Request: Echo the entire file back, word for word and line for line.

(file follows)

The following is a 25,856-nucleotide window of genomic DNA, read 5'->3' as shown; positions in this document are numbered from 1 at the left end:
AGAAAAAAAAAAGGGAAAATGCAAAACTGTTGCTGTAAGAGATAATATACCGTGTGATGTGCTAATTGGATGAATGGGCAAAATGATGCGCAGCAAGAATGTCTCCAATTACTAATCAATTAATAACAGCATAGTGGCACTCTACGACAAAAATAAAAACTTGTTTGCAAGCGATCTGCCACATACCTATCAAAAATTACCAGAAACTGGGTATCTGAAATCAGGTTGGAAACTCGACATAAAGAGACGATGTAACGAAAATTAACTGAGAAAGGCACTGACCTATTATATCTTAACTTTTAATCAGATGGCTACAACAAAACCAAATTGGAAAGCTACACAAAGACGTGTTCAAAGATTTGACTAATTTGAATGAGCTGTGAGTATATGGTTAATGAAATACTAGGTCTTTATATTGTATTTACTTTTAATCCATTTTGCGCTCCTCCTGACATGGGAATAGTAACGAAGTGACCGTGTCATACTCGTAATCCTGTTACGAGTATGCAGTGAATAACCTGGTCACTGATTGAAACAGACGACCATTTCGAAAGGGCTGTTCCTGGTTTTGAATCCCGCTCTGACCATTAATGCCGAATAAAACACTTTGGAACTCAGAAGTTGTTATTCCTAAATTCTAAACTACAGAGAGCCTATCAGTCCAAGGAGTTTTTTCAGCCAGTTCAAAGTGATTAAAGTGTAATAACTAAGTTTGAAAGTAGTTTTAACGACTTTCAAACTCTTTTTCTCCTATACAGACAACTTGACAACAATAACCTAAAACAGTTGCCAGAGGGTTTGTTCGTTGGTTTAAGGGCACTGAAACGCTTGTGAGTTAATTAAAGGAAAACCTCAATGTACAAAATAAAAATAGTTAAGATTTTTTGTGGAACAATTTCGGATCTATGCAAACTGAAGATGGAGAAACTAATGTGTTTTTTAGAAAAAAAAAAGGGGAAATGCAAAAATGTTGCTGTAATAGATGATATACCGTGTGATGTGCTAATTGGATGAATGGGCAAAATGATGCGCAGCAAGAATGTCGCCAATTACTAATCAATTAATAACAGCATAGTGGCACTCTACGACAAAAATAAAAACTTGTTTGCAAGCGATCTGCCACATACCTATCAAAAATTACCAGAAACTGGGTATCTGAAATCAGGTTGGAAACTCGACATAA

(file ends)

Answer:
The following is a 25,856-nucleotide window of genomic DNA, read 5'->3' as shown; positions in this document are numbered from 1 at the left end:
AGAAAAAAAAAAGGGAAAATGCAAAACTGTTGCTGTAAGAGATAATATACCGTGTGATGTGCTAATTGGATGAATGGGCAAAATGATGCGCAGCAAGAATGTCTCCAATTACTAATCAATTAATAACAGCATAGTGGCACTCTACGACAAAAATAAAAACTTGTTTGCAAGCGATCTGCCACATACCTATCAAAAATTACCAGAAACTGGGTATCTGAAATCAGGTTGGAAACTCGACATAAAGAGACGATGTAACGAAAATTAACTGAGAAAGGCACTGACCTATTATATCTTAACTTTTAATCAGATGGCTACAACAAAACCAAATTGGAAAGCTACACAAAGACGTGTTCAAAGATTTGACTAATTTGAATGAGCTGTGAGTATATGGTTAATGAAATACTAGGTCTTTATATTGTATTTACTTTTAATCCATTTTGCGCTCCTCCTGACATGGGAATAGTAACGAAGTGACCGTGTCATACTCGTAATCCTGTTACGAGTATGCAGTGAATAACCTGGTCACTGATTGAAACAGACGACCATTTCGAAAGGGCTGTTCCTGGTTTTGAATCCCGCTCTGACCATTAATGCCGAATAAAACACTTTGGAACTCAGAAGTTGTTATTCCTAAATTCTAAACTACAGAGAGCCTATCAGTCCAAGGAGTTTTTTCAGCCAGTTCAAAGTGATTAAAGTGTAATAACTAAGTTTGAAAGTAGTTTTAACGACTTTCAAACTCTTTTTCTCCTATACAGACAACTTGACAACAATAACCTAAAACAGTTGCCAGAGGGTTTGTTCGTTGGTTTAAGGGCACTGAAACGCTTGTGAGTTAATTAAAGGAAAACCTCAATGTACAAAATAAAAATAGTTAAGATTTTTTGTGGAACAATTTCGGATCTATGCAAACTGAAGATGGAGAAACTAATGTGTTTTTTAGAAAAAAAAAAGGGGAAATGCAAAAATGTTGCTGTAATAGATGATATACCGTGTGATGTGCTAATTGGATGAATGGGCAAAATGATGCGCAGCAAGAATGTCGCCAATTACTAATCAATTAATAACAGCATAGTGGCACTCTACGACAAAAATAAAAACTTGTTTGCAAGCGATCTGCCACATACCTATCAAAAATTACCAGAAACTGGGTATCTGAAATCAGGTTGGAAACTCGACATAA